Ms. Marvel #16, by G. Willow Wilson, Takeshi Miyazawa, Ian Herring and Joe Caramagna. It starts with the origin of the Doc.X virus. A programmer for Battlecraft Studios made it as a social experiment, something that would spread from computer to computer and could be used to model all sorts of things. In the now, the virus is in Kamala’s phone, threatening her. He says that if she doesn’t do what he says, he’ll reveal to Coles High School that Zoe’s in love with Nakia. Kamala’s initially sceptical, and then realises it’s true, and it’s actually pretty funny. He sends her to SHIELD HQ to upload him into their systems. She’s about to do it, but realizes she can’t, because it’s not what heroes do. So she goes to talk to Zoe, and it’s a great scene that really highlights how strong Zoe is. This is a really good issue. Ms. Marvel’s fear about what Doc.X might do to her, and to Zoe, is really good, and her realization that se can’t go along with what it wants is nice. But Zoe steals the issue. Her scene with Ms. Marvel is great, and she also has a scene with Nakia, and man, Zoe’s so great. Such a great character. So good and strong. I’m going to keep rooting for her. I want her to be happy. I’ll be honest, I want a spin-off that follows Ms. Marvel’s supporting characters, because they’re all so great. The art is great, as it always is. Miyazawa’s a great fit for this series. I love Miyazawa’s style. It’s so good. And Herring’s colours are perfect. The man’s a genius. This series is still a must-read. If you lost some interest with the CWII arc, it’s gotten back to being as strong as ever.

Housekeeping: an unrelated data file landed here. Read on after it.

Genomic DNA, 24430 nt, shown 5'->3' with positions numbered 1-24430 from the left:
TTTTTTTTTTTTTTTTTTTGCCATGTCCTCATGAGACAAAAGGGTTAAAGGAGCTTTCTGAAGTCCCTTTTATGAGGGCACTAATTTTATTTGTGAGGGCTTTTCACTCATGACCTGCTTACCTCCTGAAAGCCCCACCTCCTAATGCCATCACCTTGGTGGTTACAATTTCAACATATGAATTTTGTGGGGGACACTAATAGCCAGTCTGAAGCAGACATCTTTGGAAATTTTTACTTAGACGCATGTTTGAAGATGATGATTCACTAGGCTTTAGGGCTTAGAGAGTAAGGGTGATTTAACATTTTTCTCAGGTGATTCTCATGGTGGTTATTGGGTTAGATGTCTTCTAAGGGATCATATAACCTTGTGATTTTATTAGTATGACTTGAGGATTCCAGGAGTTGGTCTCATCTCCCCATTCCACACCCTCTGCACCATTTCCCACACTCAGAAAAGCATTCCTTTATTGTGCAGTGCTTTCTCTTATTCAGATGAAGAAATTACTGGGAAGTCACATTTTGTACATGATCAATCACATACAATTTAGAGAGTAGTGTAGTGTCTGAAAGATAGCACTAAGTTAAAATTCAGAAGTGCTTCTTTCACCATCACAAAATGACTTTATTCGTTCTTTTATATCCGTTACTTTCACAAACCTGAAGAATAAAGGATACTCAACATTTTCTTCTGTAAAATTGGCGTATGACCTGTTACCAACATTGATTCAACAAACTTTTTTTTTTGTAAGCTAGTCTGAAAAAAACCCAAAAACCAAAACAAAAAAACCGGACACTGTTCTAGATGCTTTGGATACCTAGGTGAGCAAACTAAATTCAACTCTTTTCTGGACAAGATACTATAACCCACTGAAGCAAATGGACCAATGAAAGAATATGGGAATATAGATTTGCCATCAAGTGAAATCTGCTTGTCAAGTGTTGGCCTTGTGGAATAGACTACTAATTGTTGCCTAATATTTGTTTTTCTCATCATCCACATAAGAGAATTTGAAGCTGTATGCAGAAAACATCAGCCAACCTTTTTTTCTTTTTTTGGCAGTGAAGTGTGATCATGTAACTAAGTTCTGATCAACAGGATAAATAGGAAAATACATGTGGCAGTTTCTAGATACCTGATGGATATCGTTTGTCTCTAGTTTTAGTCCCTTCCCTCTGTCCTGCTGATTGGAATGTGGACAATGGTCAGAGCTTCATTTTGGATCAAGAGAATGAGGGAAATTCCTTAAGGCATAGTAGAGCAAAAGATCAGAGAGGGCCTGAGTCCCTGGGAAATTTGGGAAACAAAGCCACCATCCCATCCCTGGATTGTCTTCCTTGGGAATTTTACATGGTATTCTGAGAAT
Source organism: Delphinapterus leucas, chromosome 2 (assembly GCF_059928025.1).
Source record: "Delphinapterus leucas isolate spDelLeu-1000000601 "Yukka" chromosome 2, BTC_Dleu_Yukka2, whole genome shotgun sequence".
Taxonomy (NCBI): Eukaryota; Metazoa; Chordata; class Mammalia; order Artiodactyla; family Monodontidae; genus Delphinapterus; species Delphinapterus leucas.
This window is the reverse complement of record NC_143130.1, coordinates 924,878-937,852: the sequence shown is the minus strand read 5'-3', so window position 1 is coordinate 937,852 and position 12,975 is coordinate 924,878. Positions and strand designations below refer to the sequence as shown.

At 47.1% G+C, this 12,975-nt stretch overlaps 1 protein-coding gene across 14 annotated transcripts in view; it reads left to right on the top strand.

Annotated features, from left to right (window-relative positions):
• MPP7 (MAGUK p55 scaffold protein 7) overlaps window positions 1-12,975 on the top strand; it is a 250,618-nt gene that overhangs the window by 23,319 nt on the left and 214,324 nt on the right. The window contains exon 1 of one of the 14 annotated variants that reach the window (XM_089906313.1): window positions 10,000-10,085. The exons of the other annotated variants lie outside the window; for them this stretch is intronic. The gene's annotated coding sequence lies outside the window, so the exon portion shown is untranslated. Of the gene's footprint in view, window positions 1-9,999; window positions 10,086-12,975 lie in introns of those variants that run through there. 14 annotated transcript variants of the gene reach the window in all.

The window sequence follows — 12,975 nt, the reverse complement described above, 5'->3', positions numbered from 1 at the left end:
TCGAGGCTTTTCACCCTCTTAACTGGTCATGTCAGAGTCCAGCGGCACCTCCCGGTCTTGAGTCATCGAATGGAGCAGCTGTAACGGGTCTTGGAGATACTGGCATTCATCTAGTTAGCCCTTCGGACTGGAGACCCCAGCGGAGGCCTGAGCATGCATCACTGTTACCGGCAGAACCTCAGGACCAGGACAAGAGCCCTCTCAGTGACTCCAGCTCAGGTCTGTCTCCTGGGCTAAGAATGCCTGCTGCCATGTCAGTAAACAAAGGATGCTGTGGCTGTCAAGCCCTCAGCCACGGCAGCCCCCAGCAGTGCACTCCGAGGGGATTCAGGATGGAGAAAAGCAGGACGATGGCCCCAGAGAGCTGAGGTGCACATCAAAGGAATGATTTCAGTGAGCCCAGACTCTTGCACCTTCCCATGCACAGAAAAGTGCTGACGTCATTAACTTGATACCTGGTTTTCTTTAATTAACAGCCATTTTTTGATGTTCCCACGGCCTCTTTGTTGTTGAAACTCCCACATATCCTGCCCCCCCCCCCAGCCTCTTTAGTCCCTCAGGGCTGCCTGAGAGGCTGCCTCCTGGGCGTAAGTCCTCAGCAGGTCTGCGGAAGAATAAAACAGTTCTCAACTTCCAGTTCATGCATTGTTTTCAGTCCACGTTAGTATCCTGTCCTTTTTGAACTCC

Patsy Walker aka Hellcat #16, by Kate Leth, Brittney Williams, Rachelle Rosenberg and Clayton Cowles. The building Patsy’s office is in is gone. Sharon is not taking it well. Then Patsy sneezes again, and in Hedy’s apartment, her little dog turns into Mr. Sniffles. Hedy calls Patsy, and the ringtone is “Cool For the Summer” by Demi Lovato. Honestly, Patsy’s assorted ringtones are one of my favourite parts of this book. They’re seldom songs I enjoy, but the fact that it’s a different song each time is cool. So the group – Patsy, Sharon, Jubilee and America – head to Hedy’s, and find Belial there. Remember him, the demon from a couple arcs ago? Turns out, Hedy and Belial are dating now. Patsy reacts with her characteristic calm. Meaning lots of screaming. Which is hilarious. There’s also a flashback to Daimon confronting Hedy about manipulating him and Mad Dog, and saying she turned them into “patsies.” Ha. Even Patsy actually finds it funny. Anyway, Daimon sent Hedy to Hell, where she met Belial, and the two hit it off. And Belial reveals that Patsy’s suffering a pan-dimensional stress flu. So now she has to deal with that, and especially the stress part. This is a great issue. It is, sadly, the penultimate issue. Next is the finale. Which is sad, because this series has been so wonderful. But sticking to this issue, it’s great. So much fun. There’s a lot of great comedy in the issue. But there’s also a lot of heart, as the issue goes deep into Patsy’s increasing stress throughout the series. It’s really good stuff, and a reminder of how important it is to just talk shit out once in a while. So it’s just a really nice comic. Funny, but also heartfelt. And adorable, of course. Williams and Rosenberg are great. Williams’ art is the cutest. And really expressive, which works especially well for this issue, which relies pretty heavily on facial expressions to work. There’s a lot of silent panels, where characters simply react to something somebody said, and the comedy is conveyed through their facial expressions and body language. And Williams nails it every time. Rosenberg’s bright colours really do a lot to enhance Williams’ lines, as well. This is a great issue, of a great little series.